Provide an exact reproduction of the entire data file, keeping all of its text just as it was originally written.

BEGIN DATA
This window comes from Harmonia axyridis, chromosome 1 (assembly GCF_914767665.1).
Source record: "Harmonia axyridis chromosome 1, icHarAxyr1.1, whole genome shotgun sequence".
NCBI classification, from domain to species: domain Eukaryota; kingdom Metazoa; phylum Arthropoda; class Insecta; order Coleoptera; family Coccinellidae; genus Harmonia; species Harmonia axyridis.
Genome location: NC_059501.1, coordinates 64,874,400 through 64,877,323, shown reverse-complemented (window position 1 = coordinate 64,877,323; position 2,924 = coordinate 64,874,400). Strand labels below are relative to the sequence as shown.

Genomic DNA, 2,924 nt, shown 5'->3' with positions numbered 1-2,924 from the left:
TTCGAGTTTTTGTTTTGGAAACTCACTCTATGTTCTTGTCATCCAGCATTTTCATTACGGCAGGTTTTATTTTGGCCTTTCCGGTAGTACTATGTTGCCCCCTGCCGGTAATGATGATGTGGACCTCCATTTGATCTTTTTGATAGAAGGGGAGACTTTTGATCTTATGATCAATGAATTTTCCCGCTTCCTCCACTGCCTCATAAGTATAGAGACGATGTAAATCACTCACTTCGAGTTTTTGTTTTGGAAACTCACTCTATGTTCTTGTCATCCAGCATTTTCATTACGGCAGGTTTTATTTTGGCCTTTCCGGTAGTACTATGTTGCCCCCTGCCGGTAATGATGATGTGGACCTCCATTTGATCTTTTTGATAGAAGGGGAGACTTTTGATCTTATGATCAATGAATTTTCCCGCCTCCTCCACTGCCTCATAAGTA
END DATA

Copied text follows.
This window comes from Harmonia axyridis, chromosome 1 (assembly GCF_914767665.1).
Source record: "Harmonia axyridis chromosome 1, icHarAxyr1.1, whole genome shotgun sequence".
NCBI classification, from domain to species: domain Eukaryota; kingdom Metazoa; phylum Arthropoda; class Insecta; order Coleoptera; family Coccinellidae; genus Harmonia; species Harmonia axyridis.
Genome location: NC_059501.1, coordinates 64,874,400 through 64,877,323, shown reverse-complemented (window position 1 = coordinate 64,877,323; position 2,924 = coordinate 64,874,400). Strand labels below are relative to the sequence as shown.

Genomic DNA, 2,924 nt, shown 5'->3' with positions numbered 1-2,924 from the left:
TTCGAGTTTTTGTTTTGGAAACTCACTCTATGTTCTTGTCATCCAGCATTTTCATTACGGCAGGTTTTATTTTGGCCTTTCCGGTAGTACTATGTTGCCCCCTGCCGGTAATGATGATGTGGACCTCCATTTGATCTTTTTGATAGAAGGGGAGACTTTTGATCTTATGATCAATGAATTTTCCCGCTTCCTCCACTGCCTCATAAGTATAGAGACGATGTAAATCACTCACTTCGAGTTTTTGTTTTGGAAACTCACTCTATGTTCTTGTCATCCAGCATTTTCATTACGGCAGGTTTTATTTTGGCCTTTCCGGTAGTACTATGTTGCCCCCTGCCGGTAATGATGATGTGGACCTCCATTTGATCTTTTTGATAGAAGGGGAGACTTTTGATCTTATGATCAATGAATTTTCCCGCCTCCTCCACTGCCTCATAAGTA